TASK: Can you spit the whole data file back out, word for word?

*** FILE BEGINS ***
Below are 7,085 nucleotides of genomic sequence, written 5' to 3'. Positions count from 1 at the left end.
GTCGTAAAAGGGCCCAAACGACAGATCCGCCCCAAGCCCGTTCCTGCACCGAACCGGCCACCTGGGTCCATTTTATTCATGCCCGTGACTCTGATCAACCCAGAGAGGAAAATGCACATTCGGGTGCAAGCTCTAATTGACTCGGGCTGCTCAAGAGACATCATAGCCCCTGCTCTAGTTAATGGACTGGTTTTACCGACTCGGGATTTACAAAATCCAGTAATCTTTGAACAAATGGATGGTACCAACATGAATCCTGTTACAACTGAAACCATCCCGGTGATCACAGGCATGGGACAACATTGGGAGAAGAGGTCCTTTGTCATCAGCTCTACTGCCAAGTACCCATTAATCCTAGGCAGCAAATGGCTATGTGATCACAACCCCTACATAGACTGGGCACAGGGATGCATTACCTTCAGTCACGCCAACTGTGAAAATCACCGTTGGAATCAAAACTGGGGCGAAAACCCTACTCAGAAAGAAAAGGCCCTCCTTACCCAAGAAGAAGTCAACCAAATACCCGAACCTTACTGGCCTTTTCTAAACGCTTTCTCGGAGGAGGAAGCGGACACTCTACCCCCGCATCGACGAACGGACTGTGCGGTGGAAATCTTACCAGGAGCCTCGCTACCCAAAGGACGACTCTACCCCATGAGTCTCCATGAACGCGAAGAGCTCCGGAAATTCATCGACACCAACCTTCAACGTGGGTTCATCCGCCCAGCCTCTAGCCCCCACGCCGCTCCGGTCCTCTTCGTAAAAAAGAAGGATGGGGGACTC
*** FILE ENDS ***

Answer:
Below are 7,085 nucleotides of genomic sequence, written 5' to 3'. Positions count from 1 at the left end.
GTCGTAAAAGGGCCCAAACGACAGATCCGCCCCAAGCCCGTTCCTGCACCGAACCGGCCACCTGGGTCCATTTTATTCATGCCCGTGACTCTGATCAACCCAGAGAGGAAAATGCACATTCGGGTGCAAGCTCTAATTGACTCGGGCTGCTCAAGAGACATCATAGCCCCTGCTCTAGTTAATGGACTGGTTTTACCGACTCGGGATTTACAAAATCCAGTAATCTTTGAACAAATGGATGGTACCAACATGAATCCTGTTACAACTGAAACCATCCCGGTGATCACAGGCATGGGACAACATTGGGAGAAGAGGTCCTTTGTCATCAGCTCTACTGCCAAGTACCCATTAATCCTAGGCAGCAAATGGCTATGTGATCACAACCCCTACATAGACTGGGCACAGGGATGCATTACCTTCAGTCACGCCAACTGTGAAAATCACCGTTGGAATCAAAACTGGGGCGAAAACCCTACTCAGAAAGAAAAGGCCCTCCTTACCCAAGAAGAAGTCAACCAAATACCCGAACCTTACTGGCCTTTTCTAAACGCTTTCTCGGAGGAGGAAGCGGACACTCTACCCCCGCATCGACGAACGGACTGTGCGGTGGAAATCTTACCAGGAGCCTCGCTACCCAAAGGACGACTCTACCCCATGAGTCTCCATGAACGCGAAGAGCTCCGGAAATTCATCGACACCAACCTTCAACGTGGGTTCATCCGCCCAGCCTCTAGCCCCCACGCCGCTCCGGTCCTCTTCGTAAAAAAGAAGGATGGGGGACTC